This is going to hurt: a glimpse of normal life as Ben Whishaw films drama in Marchmont Street
This Is Going To Hurt is an adaptation of Adam Kay's memoir
19 February, 2021 — By Richard Osley
Ben Whishaw in Marchmont Street on Tuesday
WITH the sight of friends sitting outside a cafe enjoying a coffee or a bottle of beer, it may have seemed – just for a few brief seconds – that life had returned to normal on Tuesday evening.
The film crew and the masked men behind the cameras in Marchmont Street quickly shattered the illusion, of course.
People meeting in cafes? Sorry – it’s just for the filming
In between scattered rain showers, a small crew was working in the Bloomsbury street to shoot scenes for a new BBC adaptation of the best-selling medical memoir, This Is Going To Hurt: Secret Diaries Of A Junior Doctor.
Film and TV production has been allowed to continue under the current coronavirus lockdown rules, as long as strict ‘Covid-secure’ guidance issued by the government is followed.
Ben Whishaw, who played Q in the most recent Bond films and is the voice of Paddington Bear in the movie versions, is starring as the book’s writer Adam Kay.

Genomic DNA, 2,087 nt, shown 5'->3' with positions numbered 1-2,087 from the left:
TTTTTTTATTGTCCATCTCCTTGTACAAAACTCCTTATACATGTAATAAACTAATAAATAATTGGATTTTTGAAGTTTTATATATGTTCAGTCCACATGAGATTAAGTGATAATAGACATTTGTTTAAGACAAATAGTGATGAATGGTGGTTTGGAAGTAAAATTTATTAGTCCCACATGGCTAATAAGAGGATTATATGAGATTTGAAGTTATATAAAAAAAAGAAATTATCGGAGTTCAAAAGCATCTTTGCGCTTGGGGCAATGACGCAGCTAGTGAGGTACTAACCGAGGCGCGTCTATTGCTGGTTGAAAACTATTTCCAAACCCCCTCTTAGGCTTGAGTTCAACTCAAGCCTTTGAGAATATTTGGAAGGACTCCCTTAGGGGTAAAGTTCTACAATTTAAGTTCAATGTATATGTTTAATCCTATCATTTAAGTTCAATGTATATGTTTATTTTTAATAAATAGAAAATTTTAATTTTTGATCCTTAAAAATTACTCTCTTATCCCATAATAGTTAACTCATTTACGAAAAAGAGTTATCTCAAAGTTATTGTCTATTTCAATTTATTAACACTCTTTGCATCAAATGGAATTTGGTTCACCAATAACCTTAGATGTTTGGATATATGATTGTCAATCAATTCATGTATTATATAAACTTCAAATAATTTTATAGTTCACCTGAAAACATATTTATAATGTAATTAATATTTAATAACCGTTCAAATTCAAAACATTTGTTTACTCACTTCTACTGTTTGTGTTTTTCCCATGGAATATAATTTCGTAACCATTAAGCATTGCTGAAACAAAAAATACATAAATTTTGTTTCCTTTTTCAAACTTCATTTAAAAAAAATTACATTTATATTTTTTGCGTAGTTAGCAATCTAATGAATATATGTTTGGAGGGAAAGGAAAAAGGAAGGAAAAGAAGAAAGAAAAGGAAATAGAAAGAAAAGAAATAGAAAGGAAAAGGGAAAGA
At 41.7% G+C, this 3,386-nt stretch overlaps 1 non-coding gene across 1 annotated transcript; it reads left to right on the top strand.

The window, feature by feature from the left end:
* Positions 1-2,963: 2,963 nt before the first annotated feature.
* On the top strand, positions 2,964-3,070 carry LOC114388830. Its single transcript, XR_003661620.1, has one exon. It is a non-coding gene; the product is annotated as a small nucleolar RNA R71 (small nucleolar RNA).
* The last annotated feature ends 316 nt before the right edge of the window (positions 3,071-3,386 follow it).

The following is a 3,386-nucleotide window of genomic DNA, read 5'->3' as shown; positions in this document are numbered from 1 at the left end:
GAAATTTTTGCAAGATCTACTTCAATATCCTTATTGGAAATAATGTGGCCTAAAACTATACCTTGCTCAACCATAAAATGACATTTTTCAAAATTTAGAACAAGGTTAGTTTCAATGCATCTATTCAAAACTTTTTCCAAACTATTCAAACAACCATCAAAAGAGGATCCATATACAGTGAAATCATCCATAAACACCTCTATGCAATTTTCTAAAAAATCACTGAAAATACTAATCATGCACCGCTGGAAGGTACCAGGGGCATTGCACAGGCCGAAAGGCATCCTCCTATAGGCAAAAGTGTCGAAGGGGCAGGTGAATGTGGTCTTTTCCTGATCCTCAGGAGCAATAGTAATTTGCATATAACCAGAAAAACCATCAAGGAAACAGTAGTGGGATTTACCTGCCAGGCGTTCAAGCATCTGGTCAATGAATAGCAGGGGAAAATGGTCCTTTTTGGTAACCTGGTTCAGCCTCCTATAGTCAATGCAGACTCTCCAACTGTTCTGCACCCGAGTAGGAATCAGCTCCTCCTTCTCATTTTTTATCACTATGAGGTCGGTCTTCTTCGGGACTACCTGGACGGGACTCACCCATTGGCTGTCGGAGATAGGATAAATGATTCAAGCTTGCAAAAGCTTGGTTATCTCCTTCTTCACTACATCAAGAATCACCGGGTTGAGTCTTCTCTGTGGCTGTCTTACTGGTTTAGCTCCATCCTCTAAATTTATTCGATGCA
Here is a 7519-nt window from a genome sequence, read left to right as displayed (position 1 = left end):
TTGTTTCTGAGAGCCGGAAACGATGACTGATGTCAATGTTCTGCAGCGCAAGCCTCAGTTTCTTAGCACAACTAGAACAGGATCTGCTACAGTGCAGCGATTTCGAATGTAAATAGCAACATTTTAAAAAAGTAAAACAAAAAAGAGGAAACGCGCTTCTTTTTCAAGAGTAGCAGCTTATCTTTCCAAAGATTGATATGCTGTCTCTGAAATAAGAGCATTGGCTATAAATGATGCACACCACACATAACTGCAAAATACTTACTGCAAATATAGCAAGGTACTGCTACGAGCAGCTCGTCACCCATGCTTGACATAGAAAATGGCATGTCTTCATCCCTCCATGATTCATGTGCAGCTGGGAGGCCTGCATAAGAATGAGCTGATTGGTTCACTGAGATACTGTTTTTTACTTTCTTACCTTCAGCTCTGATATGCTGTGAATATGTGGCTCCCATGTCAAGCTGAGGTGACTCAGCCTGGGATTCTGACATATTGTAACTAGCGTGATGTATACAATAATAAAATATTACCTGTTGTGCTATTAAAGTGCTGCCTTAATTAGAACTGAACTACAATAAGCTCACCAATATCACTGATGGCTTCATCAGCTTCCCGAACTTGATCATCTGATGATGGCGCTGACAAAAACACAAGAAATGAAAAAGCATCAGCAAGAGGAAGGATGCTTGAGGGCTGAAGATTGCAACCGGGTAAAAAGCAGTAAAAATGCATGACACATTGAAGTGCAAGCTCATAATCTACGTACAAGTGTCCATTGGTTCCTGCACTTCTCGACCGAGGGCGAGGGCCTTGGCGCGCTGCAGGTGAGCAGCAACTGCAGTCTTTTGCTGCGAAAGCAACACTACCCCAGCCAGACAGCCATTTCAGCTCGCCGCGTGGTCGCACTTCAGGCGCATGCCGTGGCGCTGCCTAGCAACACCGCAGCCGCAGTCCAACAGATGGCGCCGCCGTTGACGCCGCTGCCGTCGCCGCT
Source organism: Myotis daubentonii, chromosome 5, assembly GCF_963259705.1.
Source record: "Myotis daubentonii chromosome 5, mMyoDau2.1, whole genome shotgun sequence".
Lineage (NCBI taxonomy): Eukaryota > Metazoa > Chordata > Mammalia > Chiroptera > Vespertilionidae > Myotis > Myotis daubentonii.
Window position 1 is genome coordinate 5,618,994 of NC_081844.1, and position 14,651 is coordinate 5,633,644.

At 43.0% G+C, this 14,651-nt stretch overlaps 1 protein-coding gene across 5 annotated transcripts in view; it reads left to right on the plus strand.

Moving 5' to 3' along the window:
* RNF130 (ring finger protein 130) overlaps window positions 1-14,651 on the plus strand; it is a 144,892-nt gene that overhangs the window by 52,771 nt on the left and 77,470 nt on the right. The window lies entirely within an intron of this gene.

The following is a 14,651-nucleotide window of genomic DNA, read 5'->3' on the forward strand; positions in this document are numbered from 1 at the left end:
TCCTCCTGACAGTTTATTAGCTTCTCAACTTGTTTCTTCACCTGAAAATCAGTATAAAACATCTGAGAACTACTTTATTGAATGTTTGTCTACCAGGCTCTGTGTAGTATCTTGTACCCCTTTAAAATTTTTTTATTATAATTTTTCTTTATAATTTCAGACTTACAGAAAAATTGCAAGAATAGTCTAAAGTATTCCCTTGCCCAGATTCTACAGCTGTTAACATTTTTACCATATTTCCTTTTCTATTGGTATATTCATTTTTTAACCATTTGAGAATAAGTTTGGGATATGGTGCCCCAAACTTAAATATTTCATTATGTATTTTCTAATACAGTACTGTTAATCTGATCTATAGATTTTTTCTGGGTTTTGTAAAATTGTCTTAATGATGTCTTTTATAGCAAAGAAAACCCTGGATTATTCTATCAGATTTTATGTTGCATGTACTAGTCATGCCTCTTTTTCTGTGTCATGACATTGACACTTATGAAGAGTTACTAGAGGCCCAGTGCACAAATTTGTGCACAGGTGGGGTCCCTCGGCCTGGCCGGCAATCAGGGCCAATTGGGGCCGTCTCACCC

This Is Going To Hurt – celebrated for both its humour and revealing look at working life in the NHS and its near 100-hour-a-week work patterns – racked up more than three million sales and won the Book of the Year at the National Book Awards.
Ben Whishaw is starring in a BBC adaptation of This Is Going To Hurt
Mr Whishaw is playing a fictional version of Mr Kay, but the BBC said the comedy drama – due to be aired later this year – will stay true to the challenges raised in the book and would “pull no punches”.
Mr Whishaw said after being cast in the lead role: “It’s an honest, hilarious, heart-breaking look at the great institution and army of unsung heroes who work there under the most stressful conditions.The Covid crisis has now shed even more light on their great work.”
Mr Kay said: “Ben is quite simply one of the finest actors our country has ever produced. “There’s simply no one who could do a better job at playing a much more handsome version of me. Best still, I now have an answer to the standard dinner party question: Who would play you in the story of your life?”